In the past few months, I have written much about James Madison’s Montpelier, our fourth president’s home and now museum. A great deal of my writing has been descriptive, detailing the exhibits at Montpelier and evidencing whose influence has been impactful. I piled fact upon fact, relying on research and primary sources and letting much of my report speak for itself. It is primarily (though not exclusively) what is missing, rather than what is there, that I find troublesome.
Missing Is Madison
James Madison was the Father of the Constitution. We use this label in passing (as do the tour guides at Montpelier), but often do not reflect on what it means. Madison was the primary author of the Bill of Rights and penned many of “The Federalist Papers.” At the age of 36, he was perhaps the most essential delegate at the Constitutional Convention (others will argue for George Washington or James Wilson).
Madison was the man with the Virginia Plan. Prior to the convention, he poured over writings and examples of ancient and modern confederacies, trying to figure out a way to make America work as a republic. He offered his solution: a system of checks and balances, separation of powers, and federalism. These precautions form so much of how America operates today that we don’t even think about them—because Madison thought about them for us.
Some of these accomplishments are discussed during a brief video in the visitors center and a portion of the house tour, but no exhibits focus on Madison. This is woefully insufficient for so remarkable a man and document.
Missing Are Important Facts
An exhibit panel in the cellars shows pictures of the first 18 presidents with descriptions of their relationships to slavery, sometimes affirming that a given president never freed his slaves. It does not detail that George Washington, upon Martha’s death, freed those he could through his will. John Adams’ description reads that he never owned slaves, but “some of his legal clients did.”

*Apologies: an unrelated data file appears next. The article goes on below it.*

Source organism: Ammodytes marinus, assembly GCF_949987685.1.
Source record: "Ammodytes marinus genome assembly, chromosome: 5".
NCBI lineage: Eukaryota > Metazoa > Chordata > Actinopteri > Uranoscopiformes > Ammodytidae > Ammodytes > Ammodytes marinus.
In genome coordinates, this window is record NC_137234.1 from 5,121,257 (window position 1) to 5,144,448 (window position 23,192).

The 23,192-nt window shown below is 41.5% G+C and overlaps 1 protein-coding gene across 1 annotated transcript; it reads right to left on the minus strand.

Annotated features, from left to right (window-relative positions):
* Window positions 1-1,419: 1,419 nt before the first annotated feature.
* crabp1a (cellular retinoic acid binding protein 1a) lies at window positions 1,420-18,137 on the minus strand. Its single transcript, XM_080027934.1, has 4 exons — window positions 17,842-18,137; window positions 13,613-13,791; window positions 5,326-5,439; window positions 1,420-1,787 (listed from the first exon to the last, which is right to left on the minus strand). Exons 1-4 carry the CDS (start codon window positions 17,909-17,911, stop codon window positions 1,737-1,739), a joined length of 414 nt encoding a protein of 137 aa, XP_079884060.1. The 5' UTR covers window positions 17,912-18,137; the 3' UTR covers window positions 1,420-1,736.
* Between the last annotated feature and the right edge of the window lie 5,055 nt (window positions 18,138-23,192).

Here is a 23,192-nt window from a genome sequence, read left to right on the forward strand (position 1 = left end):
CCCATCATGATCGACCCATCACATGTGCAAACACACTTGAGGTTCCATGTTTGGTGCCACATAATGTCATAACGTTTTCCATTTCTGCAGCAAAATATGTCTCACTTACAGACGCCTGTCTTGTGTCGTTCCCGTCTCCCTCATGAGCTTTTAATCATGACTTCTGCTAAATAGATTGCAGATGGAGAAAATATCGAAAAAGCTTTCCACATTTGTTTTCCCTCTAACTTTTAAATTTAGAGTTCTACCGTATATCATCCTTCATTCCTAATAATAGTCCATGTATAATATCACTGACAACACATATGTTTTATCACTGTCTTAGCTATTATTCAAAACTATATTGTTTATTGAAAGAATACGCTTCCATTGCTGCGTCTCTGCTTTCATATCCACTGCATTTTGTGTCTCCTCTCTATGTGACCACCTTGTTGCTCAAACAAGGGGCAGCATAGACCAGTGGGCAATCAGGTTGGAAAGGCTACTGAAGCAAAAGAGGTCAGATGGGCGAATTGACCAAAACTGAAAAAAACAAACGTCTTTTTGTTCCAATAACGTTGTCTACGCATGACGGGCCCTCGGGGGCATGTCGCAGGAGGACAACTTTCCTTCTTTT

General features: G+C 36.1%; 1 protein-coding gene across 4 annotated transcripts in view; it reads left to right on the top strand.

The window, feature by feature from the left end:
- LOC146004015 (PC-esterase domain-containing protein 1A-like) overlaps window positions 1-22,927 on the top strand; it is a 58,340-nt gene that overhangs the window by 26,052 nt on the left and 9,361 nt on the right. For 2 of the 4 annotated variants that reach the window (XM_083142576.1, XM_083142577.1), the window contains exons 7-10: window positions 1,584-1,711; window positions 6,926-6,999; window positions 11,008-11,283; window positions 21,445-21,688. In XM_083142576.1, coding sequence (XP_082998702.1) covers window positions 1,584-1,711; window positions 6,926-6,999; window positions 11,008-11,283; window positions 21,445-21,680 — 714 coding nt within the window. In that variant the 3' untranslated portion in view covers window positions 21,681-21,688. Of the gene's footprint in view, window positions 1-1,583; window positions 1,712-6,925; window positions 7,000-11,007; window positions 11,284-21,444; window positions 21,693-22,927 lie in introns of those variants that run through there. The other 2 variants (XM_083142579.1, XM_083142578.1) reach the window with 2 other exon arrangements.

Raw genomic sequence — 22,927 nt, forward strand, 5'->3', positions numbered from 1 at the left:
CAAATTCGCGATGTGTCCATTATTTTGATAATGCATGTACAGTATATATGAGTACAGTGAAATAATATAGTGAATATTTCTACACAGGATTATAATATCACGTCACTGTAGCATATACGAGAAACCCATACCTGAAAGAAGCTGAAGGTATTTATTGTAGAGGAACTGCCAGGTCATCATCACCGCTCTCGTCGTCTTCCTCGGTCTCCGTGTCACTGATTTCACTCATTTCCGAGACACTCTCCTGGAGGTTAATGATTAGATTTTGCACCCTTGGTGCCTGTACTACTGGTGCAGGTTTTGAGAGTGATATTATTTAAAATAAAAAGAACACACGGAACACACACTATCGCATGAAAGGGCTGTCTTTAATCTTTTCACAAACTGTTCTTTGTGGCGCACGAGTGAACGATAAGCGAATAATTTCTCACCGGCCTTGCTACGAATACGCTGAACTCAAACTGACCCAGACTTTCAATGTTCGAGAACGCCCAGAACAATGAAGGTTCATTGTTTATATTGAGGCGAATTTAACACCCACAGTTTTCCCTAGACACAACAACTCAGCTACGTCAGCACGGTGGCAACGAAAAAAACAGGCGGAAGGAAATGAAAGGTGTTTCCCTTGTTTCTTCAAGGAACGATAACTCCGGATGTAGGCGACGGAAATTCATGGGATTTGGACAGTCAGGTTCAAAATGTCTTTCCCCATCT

Montpelier contends that the “economy of slavery permeated every state” and 80% of all U.S. exports produced in 1860 were a result of slave labor. They do not note, as Phillip Magness does in “The 1619 Project: A Critique,” that exports were a small part of gross domestic product during that time and cotton output was 5%-6% of the antebellum economy. The 1619 Project makes similar claims to Montpelier, taking them even further, to taint capitalism itself.
The exhibit on slavery and the Constitution explains that “slavery” or “slave” never appears in the Constitution but doesn’t explain that this was deliberate on the part of the delegates at the convention. Not recognizing property in men was the constitutional basis that, in time, led to the elimination of slavery, as demonstrated by Sean Wilentz in “No Property in Man: Slavery and Antislavery at the Nation’s Founding.”
Another panel highlights the domestic violence and insurrection clauses of the Constitution, insinuating those clauses were about slavery. Just two of the five slave revolts listed occurred before the Constitution was written, so only those two could have influenced its text.
The panel does not mention that many of the delegates had in their minds Shays’ Rebellion, a calamity that happened a few months prior to the convention, which had nothing to do with slavery. It involved 1,500 people who seized control of the roadways in Massachusetts in order to protest the collection of taxes.
Missing Are Madison’s Words